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Set-top boxes

Comcast Opens Up Set-Top Testing

Don't call it industry domination. Call it the beneficence of a successful cable company sharing its technology for the betterment of an entire industry.

In its latest bid to share the secrets of its success, Comcast Corp. (Nasdaq: CMCSA, CMCSK) has opened up access to its cable set-top and software testing framework. The Open Cable Automated Test Solution (OCATS or Open CATS) gives engineers a way to simulate real-world environments, putting set-tops and new set-top features through their paces without risking instability in an actual field deployment.

Open CATS is based on the CATS framework that Comcast first developed in 2008. While the solution was built specifically for Comcast equipment, the company says it can be easily adapted to work with devices and software from other pay-TV providers, programmers and set-top manufacturers. OCATS also includes service APIs, making it interoperable with existing testing tools and programming languages. Sample test scenarios include stress testing applications, manipulating set-top configurations and testing the impact of different network protocols.

Comcast said in a blog post that the newly-available OCATS framework will "evolve to keep pace with industry changes because we made the code open. The licensing agreement allows users to modify and use OCATS without any restrictions. Users can also write applications and tests for OCATS and distribute them freely."


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The nation's largest cable operator has made good use of open source technologies in recent years, running its X1 video service on a private OpenStack cloud as far back as early 2013. (See Comcast Opens Up on OpenStack.)

The company has also been aggressive about both promoting its own set-top technology throughout the cable industry and sharing code where appropriate to create a broad ecosystem for ongoing set-top development. Most recently, Comcast got a boost for its X1 licensing program, signing Shaw Communications Inc. as its second large MSO customer for the set-top operating system in June. Cox Communications Inc. has also licensed the X1 platform despite developing its own Contour TV multiscreen video solution. (See Shaw Licenses X1, Proves Comcast's Influence.)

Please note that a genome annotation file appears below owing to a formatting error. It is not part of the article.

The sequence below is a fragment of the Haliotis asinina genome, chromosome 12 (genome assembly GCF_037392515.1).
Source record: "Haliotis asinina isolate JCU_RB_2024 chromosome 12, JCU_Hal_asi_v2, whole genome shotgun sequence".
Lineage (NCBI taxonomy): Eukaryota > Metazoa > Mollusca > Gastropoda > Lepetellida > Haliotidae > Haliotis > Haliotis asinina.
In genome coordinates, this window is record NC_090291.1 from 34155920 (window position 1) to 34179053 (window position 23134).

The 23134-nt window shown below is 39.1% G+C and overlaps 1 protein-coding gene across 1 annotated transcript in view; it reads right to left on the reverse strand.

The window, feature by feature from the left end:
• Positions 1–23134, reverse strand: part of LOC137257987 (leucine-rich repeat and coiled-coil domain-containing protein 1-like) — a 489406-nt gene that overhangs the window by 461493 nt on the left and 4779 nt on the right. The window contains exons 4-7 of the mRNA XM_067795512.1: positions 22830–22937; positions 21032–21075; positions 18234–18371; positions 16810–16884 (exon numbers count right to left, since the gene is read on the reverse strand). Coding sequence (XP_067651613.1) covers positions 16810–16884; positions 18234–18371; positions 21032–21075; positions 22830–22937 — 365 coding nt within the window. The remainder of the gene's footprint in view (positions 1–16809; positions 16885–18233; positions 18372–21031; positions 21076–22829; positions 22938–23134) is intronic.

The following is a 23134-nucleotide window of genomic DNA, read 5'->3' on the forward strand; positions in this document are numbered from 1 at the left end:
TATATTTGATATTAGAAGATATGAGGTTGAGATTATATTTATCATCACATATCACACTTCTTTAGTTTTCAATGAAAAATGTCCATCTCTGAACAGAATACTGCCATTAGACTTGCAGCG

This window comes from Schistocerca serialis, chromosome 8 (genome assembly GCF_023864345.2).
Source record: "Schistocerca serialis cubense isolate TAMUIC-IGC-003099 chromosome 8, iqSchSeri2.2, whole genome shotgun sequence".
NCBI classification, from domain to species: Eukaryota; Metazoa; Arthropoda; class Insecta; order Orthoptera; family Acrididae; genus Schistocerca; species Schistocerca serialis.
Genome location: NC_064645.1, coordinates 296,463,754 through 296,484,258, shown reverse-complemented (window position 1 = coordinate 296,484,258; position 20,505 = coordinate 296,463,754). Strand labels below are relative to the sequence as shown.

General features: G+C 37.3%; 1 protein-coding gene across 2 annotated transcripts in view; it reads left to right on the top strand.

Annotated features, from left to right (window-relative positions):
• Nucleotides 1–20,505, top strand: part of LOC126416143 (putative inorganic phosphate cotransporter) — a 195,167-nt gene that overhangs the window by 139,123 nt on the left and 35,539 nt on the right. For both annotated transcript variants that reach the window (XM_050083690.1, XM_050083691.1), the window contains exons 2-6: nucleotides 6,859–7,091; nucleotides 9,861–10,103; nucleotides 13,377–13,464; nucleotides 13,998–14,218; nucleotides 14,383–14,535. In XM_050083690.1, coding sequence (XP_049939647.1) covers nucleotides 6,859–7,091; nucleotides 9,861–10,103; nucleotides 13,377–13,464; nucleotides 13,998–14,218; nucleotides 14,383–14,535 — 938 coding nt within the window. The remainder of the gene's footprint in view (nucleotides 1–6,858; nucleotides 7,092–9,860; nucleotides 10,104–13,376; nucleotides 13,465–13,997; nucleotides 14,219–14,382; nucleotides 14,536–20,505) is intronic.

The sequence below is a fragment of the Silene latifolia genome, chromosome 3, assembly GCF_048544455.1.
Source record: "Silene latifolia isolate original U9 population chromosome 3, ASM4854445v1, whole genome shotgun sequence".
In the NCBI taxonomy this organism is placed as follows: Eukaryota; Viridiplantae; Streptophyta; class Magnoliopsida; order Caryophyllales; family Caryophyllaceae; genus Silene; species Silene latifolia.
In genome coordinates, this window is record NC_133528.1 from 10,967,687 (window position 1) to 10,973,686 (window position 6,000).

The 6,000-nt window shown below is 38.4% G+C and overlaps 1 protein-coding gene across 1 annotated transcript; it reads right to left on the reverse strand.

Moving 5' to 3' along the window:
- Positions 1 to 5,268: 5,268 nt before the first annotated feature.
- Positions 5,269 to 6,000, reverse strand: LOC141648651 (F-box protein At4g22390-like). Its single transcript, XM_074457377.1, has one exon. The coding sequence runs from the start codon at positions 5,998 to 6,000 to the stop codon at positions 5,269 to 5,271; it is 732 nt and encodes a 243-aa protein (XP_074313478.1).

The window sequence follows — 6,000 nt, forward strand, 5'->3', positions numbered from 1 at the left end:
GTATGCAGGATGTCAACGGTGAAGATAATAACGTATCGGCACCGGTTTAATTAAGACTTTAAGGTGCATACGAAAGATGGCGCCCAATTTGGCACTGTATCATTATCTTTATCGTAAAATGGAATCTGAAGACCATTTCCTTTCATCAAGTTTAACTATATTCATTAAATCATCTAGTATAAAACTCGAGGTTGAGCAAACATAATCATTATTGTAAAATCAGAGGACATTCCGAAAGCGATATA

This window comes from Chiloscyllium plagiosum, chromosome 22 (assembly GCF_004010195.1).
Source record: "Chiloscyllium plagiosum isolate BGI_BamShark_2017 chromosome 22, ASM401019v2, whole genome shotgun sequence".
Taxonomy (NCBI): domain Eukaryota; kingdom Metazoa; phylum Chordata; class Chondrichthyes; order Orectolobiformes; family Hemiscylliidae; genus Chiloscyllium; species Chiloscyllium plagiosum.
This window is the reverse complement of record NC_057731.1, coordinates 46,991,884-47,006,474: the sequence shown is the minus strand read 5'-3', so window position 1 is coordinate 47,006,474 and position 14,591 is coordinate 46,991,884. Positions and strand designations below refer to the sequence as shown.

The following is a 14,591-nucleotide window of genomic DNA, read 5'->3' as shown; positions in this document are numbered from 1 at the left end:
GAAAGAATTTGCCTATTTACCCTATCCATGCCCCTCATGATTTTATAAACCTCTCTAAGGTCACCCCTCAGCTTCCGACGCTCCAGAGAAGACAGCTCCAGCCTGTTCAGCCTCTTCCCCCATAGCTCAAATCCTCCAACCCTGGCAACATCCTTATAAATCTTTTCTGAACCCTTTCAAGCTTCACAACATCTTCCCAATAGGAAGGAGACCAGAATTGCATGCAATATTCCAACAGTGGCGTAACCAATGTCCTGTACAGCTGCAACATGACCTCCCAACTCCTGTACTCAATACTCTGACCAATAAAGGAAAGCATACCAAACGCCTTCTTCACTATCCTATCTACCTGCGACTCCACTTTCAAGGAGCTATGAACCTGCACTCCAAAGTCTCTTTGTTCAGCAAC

Beyond the expansion of X1, Comcast has created a major role for itself in the set-top sector by furthering development of the Reference Design Kit (RDK). The RDK integrated stack offers a standard software foundation for set-tops that developers can use to build new IP video video products and services quickly. Comcast was the source of the original RDK stack, but it formed a joint venture in 2013 with Time Warner Cable Inc. (NYSE: TWC) to open up the software to the entire industry. Liberty Global Inc. (Nasdaq: LBTY) joined the RDK Management LLC executive team in 2014, and today, the RDK community boasts more than 220 licensees, including more than two dozen service providers. (See RDK Spreads Its Wings.)

— Mari Silbey, Senior Editor, Cable/Video, Light Reading

kq4ym 7/7/2015 | 7:41:41 PM
Re: Dismal I wonder if the opening up is almost of necessity, gathering what they might see as synergetics with others in order to counter the "cutting the cord"  trend, or at least a noble experiment in improving those boxes with others' help.
danielcawrey 7/6/2015 | 1:40:06 PM
Dismal I find set tops to be pretty bleak pieces of equipment. They need to be vastly improved. The idea of opening this up, then, seems like a good idea to me. I hope other providers do the same: Set tops seem to operate in a pretty staid area that really does need improvement. 
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